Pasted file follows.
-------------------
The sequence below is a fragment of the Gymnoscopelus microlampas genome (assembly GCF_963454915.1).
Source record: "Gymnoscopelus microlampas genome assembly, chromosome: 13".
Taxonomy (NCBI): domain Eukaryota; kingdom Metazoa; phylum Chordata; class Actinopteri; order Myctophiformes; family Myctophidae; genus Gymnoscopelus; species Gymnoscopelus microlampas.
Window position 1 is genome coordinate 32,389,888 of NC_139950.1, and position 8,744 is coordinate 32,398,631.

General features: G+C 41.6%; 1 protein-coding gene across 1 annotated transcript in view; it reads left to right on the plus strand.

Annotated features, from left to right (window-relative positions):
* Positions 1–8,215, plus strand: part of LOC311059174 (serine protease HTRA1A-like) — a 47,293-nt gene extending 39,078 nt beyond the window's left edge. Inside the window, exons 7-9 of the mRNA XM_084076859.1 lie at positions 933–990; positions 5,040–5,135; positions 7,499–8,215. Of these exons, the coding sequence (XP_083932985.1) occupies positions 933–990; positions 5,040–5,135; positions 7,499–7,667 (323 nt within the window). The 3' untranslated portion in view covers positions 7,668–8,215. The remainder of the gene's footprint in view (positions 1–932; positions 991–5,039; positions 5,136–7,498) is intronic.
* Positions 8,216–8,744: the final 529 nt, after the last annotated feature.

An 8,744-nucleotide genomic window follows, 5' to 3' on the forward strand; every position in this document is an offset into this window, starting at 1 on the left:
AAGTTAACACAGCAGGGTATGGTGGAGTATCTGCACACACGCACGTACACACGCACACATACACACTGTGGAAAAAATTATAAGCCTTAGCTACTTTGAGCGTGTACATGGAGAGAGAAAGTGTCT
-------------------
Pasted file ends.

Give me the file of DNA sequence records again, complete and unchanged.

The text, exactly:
The sequence below is a fragment of the Gymnoscopelus microlampas genome (assembly GCF_963454915.1).
Source record: "Gymnoscopelus microlampas genome assembly, chromosome: 13".
Taxonomy (NCBI): domain Eukaryota; kingdom Metazoa; phylum Chordata; class Actinopteri; order Myctophiformes; family Myctophidae; genus Gymnoscopelus; species Gymnoscopelus microlampas.
Window position 1 is genome coordinate 32,389,888 of NC_139950.1, and position 8,744 is coordinate 32,398,631.

General features: G+C 41.6%; 1 protein-coding gene across 1 annotated transcript in view; it reads left to right on the plus strand.

Annotated features, from left to right (window-relative positions):
* Positions 1–8,215, plus strand: part of LOC311059174 (serine protease HTRA1A-like) — a 47,293-nt gene extending 39,078 nt beyond the window's left edge. Inside the window, exons 7-9 of the mRNA XM_084076859.1 lie at positions 933–990; positions 5,040–5,135; positions 7,499–8,215. Of these exons, the coding sequence (XP_083932985.1) occupies positions 933–990; positions 5,040–5,135; positions 7,499–7,667 (323 nt within the window). The 3' untranslated portion in view covers positions 7,668–8,215. The remainder of the gene's footprint in view (positions 1–932; positions 991–5,039; positions 5,136–7,498) is intronic.
* Positions 8,216–8,744: the final 529 nt, after the last annotated feature.

An 8,744-nucleotide genomic window follows, 5' to 3' on the forward strand; every position in this document is an offset into this window, starting at 1 on the left:
AAGTTAACACAGCAGGGTATGGTGGAGTATCTGCACACACGCACGTACACACGCACACATACACACTGTGGAAAAAATTATAAGCCTTAGCTACTTTGAGCGTGTACATGGAGAGAGAAAGTGTCT